Israel Corp., a holding company with stakes in energy and chemicals, said it aims to obtain $750 million in loans next year for a 400-megawatt hydroelectric project in Peru to meet surging power demand.
Kallpa Generacion SA, the largest gas-fired electricity generator in Peru, plans to build the Cerro del Aguila plant in the central highlands by 2015, Javier Garcia Burgos, who heads Israel’s unit, said in an interview in Lima yesterday. The World Bank’s International Finance Corp., the Inter-American Development Bank and Caracas-based Corporacion Andina de Fomento may provide the project’s “core financing,” he said.
“We’ve already tapped the bond market, so if they provide any sources of funds it will be marginal,” said Garcia Burgos, 40. “Because of the large amount of cash required, it looks more like a multilateral or credit financing deal.”
The expansion is part of $10 billion in energy investments expected by Peru’s Energy Ministry, which seeks to double electricity generation to 10,000 megawatts by 2021 to meet rising demand. Peru’s power demand may grow 8 percent annually over the next five years driven by new copper mines, as well as gas and petrochemical projects, Garcia Burgos said.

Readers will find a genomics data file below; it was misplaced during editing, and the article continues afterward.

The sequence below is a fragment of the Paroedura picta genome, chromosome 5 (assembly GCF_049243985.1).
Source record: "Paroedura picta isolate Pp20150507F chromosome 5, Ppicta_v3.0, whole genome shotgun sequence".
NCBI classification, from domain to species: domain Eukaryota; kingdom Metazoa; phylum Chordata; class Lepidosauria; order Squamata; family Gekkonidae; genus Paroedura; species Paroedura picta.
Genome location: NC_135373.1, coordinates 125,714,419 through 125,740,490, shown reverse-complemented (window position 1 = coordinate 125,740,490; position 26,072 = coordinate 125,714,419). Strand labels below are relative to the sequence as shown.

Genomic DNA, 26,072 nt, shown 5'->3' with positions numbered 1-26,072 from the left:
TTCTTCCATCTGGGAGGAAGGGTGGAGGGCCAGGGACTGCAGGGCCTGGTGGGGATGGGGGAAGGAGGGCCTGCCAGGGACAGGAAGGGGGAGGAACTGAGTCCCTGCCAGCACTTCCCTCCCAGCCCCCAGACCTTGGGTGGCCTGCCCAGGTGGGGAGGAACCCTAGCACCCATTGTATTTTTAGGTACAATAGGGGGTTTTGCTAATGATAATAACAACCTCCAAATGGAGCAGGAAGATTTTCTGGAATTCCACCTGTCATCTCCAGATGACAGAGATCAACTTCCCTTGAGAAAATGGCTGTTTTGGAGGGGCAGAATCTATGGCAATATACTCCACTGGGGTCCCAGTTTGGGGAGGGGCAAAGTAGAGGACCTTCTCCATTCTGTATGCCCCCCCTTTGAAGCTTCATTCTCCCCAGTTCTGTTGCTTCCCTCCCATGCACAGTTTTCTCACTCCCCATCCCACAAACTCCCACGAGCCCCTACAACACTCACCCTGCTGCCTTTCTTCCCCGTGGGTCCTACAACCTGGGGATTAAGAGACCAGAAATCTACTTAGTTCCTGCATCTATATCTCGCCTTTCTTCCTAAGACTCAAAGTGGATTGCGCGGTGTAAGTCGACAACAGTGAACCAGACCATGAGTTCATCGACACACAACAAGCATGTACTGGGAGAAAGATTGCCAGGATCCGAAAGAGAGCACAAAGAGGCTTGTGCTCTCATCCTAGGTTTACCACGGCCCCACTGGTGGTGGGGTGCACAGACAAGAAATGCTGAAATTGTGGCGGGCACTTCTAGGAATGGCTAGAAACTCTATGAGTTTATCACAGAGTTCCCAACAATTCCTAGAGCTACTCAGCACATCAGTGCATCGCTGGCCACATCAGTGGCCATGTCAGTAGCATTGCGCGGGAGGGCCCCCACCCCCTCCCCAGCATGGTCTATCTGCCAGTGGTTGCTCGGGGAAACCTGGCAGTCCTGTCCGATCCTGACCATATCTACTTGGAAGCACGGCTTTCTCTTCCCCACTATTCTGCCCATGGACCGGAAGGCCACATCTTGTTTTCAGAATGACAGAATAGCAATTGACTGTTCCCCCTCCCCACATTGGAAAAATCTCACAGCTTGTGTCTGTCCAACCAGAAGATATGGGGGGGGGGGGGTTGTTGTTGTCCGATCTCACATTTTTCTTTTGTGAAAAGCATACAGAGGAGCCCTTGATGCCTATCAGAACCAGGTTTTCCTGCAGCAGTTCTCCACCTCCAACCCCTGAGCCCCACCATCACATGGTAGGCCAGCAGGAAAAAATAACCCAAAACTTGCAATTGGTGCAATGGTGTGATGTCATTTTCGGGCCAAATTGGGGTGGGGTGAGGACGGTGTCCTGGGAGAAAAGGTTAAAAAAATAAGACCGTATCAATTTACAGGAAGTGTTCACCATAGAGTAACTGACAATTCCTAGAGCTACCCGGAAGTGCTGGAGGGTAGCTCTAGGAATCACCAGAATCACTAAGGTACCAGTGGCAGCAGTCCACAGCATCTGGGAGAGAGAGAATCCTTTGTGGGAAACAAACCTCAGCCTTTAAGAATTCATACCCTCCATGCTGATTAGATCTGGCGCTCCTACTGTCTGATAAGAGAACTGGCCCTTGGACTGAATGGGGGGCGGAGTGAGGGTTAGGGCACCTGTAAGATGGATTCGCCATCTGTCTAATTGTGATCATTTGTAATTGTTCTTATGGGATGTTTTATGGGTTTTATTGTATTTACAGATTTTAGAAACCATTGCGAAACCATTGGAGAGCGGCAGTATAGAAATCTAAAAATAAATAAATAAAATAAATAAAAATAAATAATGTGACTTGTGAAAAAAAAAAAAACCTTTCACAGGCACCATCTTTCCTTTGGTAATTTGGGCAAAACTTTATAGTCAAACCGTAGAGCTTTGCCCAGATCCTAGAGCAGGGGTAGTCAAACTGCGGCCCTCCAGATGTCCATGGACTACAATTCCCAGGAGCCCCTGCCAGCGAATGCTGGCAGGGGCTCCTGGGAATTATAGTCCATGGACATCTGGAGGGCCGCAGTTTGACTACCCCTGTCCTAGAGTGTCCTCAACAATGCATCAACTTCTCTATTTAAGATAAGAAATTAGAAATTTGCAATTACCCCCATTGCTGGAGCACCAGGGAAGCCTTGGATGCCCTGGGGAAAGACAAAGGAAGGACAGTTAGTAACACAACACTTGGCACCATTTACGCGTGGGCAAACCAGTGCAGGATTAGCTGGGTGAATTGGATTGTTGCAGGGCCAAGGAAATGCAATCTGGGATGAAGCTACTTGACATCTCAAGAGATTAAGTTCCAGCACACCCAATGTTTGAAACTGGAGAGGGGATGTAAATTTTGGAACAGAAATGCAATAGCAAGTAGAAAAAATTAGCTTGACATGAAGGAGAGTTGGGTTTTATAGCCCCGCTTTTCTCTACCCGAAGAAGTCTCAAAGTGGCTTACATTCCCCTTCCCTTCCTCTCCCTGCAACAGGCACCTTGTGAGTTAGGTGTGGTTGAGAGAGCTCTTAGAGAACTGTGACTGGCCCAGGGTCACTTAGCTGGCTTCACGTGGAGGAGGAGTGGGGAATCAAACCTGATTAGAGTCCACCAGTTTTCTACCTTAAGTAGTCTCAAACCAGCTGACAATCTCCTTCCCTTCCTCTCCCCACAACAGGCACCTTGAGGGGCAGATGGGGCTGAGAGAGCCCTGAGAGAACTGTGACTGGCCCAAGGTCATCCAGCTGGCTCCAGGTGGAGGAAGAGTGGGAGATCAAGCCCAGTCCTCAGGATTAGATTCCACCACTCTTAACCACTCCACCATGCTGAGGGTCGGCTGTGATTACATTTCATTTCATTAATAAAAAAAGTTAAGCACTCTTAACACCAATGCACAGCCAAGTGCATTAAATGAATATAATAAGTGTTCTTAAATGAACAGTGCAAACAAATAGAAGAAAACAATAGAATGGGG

Lima-based Kallpa is also working on a $400 million upgrade of its 570-megawatt Chilca plant that will expand capacity by 50 percent, he said. The unit, which is 25 percent-owned by Lima- based chemical producer Quimica del Pacifico SA, has raised $477 million on capital markets since 2006.
Kallpa lined up sufficient natural-gas supply for its plant from a Pluspetrol SA-led group, said Garcia Burgos, a San Diego State University graduate. Charlotte, North Carolina-based Duke Energy Corp. has yet to arrange gas supply for its $100 million, 192 megawatt power plant inaugurated in May, while Ashmore Energy International Ltd. shelved plant plans because of a lack of gas.
Kallpa, whose 30 clients include Freeport-McMoran Copper & Gold Inc.’s Cerro Verde copper mine and electricity distributors Luz del Sur SAA and Edelnor SA, has pre-sold power from its Chilca plant expansion, Garcia Burgos said. The expansion was financed by a $172 million bond sale and a $105 million syndicated loan led by Bank of Nova Scotia.
Israel Corp., which acquired units in six Latin American countries from CDC Globeleq in 2007, will continue to operate its 220-megawatt Cia. Boliviana de Energia Electrica SA unit even as Bolivian President Evo Morales nationalizes power plants owned by GDF Suez SA and Rurelec Plc.
“Bolivia is the most difficult country we operate in,” said Garcia Burgos. “But our unit has been private for 85 years, so we don’t expect the government to attempt nationalization.”
Israel Corp. rose 2 percent to 2,500 shekels today in Tel Aviv.